Marijuana could give a cognitive boost to older brains

May 30, 2017

Researchers have found a drug that reverses the effects of brain aging in mice — marijuana.

In the study, published in Nature Medicine, German and Israeli researchers tested the memory and cognition of 2-month-old “young” mice, 12-month-old “mature” mice and 18-month-old “old” mice after exposing them to low doses of THC (the main psychoactive component in marijuana) over a monthlong period. 

The young mice that had been given THC performed worse on cognitive tests — consistent with studies of human marijuana users under the age of 16, says Harvard psychiatrist Staci Gruber, who was not involved in the research. “That’s because the brain is still absolutely, positively immature,” she says.

But the mature and old mice treated with THC performed better on cognitive and memory tests than their untreated counterparts. Their brains also underwent physical changes in both synaptic connections and gene expression, making them look more like the brains of younger animals.

“So, a little bit of THC to the young mice made them perform significantly worse,” Gruber says. “That is, they looked like old mice who hadn’t been treated, while the mature and old mice who were treated with THC looked like the young, untreated mice.”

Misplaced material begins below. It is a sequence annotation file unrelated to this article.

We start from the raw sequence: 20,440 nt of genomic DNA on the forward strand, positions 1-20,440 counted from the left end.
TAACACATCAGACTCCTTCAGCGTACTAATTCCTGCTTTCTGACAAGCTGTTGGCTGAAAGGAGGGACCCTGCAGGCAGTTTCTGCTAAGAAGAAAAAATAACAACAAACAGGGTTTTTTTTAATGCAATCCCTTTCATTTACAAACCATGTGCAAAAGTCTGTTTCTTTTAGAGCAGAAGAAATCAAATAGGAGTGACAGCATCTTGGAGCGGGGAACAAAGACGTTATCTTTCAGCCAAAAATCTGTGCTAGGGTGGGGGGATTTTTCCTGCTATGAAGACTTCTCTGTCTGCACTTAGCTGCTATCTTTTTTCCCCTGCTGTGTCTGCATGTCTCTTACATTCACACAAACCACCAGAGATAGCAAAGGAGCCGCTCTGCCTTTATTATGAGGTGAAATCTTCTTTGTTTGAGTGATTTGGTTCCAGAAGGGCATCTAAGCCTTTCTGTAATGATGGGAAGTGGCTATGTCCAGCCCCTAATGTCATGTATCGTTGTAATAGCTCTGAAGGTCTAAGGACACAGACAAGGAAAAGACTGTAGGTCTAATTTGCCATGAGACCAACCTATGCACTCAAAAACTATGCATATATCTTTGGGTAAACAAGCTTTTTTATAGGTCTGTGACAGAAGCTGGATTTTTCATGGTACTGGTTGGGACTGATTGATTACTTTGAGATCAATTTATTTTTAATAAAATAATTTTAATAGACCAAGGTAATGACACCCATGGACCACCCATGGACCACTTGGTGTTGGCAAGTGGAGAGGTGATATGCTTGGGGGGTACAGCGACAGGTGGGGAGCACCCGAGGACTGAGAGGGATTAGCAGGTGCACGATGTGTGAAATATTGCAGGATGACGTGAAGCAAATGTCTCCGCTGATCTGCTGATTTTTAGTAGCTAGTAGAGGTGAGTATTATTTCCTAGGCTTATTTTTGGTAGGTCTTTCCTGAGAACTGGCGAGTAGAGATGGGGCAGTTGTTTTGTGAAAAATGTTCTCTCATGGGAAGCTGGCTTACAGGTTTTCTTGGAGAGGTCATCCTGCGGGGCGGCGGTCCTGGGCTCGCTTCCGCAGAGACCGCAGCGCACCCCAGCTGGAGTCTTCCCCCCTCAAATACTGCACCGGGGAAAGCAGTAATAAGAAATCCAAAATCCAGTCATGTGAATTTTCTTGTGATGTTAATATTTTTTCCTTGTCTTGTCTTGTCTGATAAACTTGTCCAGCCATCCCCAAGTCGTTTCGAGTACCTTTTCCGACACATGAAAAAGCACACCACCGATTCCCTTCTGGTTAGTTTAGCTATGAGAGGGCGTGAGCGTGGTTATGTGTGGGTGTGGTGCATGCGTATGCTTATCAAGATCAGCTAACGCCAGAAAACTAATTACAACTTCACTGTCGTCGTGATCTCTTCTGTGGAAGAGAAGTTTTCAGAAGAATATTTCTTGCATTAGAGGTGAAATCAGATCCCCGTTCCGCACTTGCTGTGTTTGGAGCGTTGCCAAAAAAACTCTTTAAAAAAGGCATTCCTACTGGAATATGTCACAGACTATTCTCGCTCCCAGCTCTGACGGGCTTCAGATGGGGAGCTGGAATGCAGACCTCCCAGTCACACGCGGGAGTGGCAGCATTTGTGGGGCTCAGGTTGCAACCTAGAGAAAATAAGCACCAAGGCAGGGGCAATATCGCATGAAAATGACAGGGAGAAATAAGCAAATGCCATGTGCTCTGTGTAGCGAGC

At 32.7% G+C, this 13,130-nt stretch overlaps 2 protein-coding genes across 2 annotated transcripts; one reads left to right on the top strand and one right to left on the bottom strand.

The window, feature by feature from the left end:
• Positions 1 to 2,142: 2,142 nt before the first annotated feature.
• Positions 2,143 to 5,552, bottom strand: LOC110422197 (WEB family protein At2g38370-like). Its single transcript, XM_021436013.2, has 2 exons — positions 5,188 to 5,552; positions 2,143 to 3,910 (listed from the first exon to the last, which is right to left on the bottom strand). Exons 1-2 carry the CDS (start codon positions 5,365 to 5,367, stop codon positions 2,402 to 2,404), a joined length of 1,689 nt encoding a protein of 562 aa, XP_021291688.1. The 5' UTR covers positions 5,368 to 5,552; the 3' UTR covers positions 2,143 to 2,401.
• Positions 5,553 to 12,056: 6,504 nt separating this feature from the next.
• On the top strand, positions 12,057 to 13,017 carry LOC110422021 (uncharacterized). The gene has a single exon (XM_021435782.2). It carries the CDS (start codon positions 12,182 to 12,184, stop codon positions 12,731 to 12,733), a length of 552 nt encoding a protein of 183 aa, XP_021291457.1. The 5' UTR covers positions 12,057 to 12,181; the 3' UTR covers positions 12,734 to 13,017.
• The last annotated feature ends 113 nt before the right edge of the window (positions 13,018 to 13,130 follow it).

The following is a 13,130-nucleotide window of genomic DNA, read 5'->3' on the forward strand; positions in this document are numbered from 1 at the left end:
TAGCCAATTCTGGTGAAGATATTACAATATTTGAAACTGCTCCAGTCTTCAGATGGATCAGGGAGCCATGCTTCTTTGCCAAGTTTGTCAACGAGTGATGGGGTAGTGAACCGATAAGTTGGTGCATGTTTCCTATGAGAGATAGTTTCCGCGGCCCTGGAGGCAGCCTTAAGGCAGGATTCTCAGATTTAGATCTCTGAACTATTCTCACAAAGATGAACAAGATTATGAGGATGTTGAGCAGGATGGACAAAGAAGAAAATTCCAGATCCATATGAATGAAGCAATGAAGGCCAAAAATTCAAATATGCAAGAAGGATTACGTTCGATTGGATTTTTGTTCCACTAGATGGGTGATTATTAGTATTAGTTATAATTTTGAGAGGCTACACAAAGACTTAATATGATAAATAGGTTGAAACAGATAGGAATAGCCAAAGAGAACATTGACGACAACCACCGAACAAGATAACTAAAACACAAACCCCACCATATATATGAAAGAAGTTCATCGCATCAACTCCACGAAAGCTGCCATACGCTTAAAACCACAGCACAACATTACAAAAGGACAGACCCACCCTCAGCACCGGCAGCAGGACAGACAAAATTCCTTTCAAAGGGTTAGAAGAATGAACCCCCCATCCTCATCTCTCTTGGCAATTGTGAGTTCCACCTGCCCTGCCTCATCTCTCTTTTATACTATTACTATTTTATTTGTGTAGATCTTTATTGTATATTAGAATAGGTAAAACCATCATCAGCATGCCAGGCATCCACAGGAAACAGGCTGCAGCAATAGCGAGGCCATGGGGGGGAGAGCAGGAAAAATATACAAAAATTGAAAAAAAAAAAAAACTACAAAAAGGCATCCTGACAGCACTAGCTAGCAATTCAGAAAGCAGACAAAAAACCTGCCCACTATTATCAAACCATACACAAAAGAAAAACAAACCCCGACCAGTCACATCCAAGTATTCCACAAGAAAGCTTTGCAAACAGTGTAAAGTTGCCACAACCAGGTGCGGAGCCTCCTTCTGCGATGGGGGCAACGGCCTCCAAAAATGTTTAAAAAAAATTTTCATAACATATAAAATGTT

In the study, researchers suggest that prolonged low-dose treatment with THC or other cannabinoids could be one way to treat cognitive decline in the elderly.

“We’ll have to see how that plays out in humans, but it’s certainly promising,” says Gruber, who directs programs investigating marijuana and the brain for the Harvard-affiliated McLean Hospital.

In fact, her own current research on medical marijuana users indicates there may be a cognitive improvement after just three months of marijuana use. “We follow them for two years, but the first set of data comes after only three months, [and] they look like they’re performing better,” she says.

Now, according to Gruber, the best-case scenario would be to replicate the study with human clinical trials. In the United States, such research would face challenges, like federal regulations limiting the use of marijuana in research. There are also ethical considerations about the age of study participants.

“Currently, there’s only really one source from which you can obtain product to administer to human subjects,” she says. ”And we certainly wouldn’t ever be in a position to be able to administer products like that to, let’s say, our youngest consumers, our adolescents. That’s probably not going to happen, for all sorts of ethical reasons.”

But in a research landscape where THC is often thought to dull cognition, studying its effects on adults could shift perceptions — and potentially lead to new uses for medical marijuana.

“Typically, what we see in the THC-related literature, or studies of recreational marijuana, really have been reports that THC is detrimental to the brain,” Gruber says. “But again, mostly those studies focus on individuals who are young.”

“We don’t necessarily know about the impact on older folks. And when you’re beyond the level, or beyond the period of vulnerability, could it potentially be facilitative? We don’t know.”

This article is based on an interview that aired on PRI's Science Friday.


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